They wrap the hook in scarlet wool, and to the wool they attach two feathers that grow beneath a cock's wattles and are the colour of wax. Then they throw their snare, and the fish, attracted and maddened by the colour, comes straight at it, thinking from the pretty sight to gain a dainty mouthful; when, however, it opens its jaws, it is caught by the hook, and enjoys a bitter repast, a captive.
This article I quote from a most interesting site by Dr. Andrew Herd, A Fly Fishing History. Both this site and a more elaborate book by Dr. Herd on the subject are well worth a read.

What I found the most interesting is the resemblance between the ancient Hippurus fly and a modern pattern that has no formal name I know of, but which has worked out for me suprisingly well over the last couple grayling seasons.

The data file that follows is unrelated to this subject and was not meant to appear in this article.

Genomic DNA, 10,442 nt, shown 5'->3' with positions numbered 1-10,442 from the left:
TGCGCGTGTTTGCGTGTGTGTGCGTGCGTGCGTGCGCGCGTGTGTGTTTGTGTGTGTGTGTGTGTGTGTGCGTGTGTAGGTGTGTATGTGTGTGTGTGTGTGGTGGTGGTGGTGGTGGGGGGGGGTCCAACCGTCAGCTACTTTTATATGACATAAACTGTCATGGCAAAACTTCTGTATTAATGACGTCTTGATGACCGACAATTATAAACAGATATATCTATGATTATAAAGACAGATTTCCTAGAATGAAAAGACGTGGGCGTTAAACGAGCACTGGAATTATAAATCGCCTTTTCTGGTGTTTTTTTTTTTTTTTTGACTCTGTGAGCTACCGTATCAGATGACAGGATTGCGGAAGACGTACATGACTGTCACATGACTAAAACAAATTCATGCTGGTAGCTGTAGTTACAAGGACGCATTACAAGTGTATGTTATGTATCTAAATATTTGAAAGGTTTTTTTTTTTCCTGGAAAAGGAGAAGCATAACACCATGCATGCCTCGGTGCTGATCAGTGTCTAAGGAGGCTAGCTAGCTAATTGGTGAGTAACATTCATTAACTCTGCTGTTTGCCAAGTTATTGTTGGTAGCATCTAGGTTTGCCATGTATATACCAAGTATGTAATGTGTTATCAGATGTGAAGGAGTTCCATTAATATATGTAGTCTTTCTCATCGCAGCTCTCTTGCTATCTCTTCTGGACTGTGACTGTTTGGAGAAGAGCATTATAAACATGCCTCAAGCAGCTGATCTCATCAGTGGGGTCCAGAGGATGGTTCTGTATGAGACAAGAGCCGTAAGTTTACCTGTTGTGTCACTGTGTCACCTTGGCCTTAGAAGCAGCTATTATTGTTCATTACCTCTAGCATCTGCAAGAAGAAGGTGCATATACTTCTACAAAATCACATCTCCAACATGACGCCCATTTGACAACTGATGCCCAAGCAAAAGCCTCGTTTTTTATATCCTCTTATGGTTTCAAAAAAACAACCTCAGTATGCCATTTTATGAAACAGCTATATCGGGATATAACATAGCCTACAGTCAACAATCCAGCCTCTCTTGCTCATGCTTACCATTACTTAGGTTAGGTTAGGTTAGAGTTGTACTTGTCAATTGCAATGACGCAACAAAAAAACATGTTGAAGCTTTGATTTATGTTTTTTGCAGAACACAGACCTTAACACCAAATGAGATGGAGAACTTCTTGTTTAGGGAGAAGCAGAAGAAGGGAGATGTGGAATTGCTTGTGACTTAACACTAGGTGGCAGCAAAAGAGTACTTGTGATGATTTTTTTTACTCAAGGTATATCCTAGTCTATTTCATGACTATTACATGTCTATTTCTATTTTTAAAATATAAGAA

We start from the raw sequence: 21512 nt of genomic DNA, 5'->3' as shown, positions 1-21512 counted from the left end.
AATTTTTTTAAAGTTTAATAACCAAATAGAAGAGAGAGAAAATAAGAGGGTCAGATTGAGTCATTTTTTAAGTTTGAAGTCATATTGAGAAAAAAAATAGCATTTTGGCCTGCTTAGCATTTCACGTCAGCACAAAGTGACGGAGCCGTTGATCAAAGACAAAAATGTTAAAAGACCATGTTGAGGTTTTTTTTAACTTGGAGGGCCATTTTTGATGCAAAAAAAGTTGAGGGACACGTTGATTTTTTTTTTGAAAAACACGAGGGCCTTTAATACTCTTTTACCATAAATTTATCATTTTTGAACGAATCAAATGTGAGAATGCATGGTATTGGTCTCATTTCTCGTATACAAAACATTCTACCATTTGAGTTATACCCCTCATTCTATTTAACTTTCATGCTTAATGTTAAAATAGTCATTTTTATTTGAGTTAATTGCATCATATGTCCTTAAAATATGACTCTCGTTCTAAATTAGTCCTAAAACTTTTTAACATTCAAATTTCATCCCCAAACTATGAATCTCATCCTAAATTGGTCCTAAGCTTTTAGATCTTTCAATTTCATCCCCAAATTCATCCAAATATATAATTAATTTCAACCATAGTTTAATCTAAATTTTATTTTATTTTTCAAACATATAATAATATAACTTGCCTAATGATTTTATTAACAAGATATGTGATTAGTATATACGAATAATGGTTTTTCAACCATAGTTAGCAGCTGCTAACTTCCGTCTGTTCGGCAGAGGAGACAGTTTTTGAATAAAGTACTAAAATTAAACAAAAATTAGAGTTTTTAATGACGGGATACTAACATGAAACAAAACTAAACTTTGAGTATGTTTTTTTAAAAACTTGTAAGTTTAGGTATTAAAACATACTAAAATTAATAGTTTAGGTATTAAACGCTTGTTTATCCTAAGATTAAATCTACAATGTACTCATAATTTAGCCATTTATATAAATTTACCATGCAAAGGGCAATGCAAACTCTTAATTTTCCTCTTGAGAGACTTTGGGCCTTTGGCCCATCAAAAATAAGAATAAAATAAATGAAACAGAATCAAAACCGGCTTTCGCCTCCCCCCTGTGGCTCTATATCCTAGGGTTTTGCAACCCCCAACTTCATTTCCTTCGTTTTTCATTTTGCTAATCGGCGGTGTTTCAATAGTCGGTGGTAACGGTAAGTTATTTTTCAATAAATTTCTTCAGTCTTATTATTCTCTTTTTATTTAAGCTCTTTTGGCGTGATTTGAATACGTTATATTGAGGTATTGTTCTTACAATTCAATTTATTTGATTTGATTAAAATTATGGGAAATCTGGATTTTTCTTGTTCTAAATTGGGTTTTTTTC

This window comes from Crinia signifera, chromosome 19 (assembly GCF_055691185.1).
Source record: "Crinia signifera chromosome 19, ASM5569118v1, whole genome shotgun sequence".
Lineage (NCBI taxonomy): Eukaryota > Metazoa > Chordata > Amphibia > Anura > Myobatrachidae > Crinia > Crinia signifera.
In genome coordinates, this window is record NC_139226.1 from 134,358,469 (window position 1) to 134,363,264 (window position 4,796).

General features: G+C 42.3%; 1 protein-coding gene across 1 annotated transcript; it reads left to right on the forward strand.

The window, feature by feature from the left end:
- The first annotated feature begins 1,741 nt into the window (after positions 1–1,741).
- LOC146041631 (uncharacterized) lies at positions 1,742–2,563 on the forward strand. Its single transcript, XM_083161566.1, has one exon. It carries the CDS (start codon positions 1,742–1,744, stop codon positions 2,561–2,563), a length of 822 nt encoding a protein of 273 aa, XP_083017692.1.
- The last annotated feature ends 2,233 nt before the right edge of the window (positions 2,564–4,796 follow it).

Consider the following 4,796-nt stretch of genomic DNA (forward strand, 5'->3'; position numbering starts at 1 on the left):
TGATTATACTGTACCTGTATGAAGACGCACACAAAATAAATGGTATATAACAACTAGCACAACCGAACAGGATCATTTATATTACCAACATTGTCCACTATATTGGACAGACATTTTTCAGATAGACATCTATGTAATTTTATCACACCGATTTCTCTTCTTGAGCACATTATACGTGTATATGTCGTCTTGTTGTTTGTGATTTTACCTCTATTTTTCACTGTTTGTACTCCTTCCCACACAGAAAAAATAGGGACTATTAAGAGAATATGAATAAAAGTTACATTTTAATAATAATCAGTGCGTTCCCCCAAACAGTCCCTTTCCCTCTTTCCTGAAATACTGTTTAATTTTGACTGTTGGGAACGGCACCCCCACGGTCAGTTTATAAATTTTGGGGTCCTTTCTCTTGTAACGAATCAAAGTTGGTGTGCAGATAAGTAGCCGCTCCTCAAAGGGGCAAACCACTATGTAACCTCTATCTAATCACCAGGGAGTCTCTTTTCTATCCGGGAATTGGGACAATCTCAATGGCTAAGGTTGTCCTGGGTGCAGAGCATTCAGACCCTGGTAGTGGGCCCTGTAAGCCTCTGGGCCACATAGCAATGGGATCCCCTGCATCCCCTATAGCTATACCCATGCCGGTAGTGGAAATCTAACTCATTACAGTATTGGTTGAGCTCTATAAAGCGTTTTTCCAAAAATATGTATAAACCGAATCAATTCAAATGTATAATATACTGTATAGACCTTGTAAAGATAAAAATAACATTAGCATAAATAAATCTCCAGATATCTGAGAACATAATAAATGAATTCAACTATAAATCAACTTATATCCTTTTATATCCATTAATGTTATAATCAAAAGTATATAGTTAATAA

Some ancient materials are replaced by modern subsititutes - red wool by red tinsel, and rooster hackle tips by CDC feather - and the whole thing is scaled down to size #18; having said this the overall concept of the fly remains the same. And it continues to appeal greatly to the wily fish with speckled skins...

Monday, September 29, 2014

Hare's Ear Emerger

The summer is over, and as the days are getting shorter and weather colder I am finishing preparations for the grayling season.

One of the key steps is to ensure that I am fully stocked on this little fly. I am not sure what exactly makes it succeed, but its appeal to grayling is undeniable. I would feel naked having to face a dry fly situation without an ample supply.

The tie:
#18 Dohiku 301 dry fly hook
grey Sheer 14/0 tying thread
3 strands of orange Krystal flash
body of Hare's Ear dubbing
ribbed with Gütermann sulky tinsel
wing of 3 CDC feather tips
thoras / leggs from hare mixed with squirrel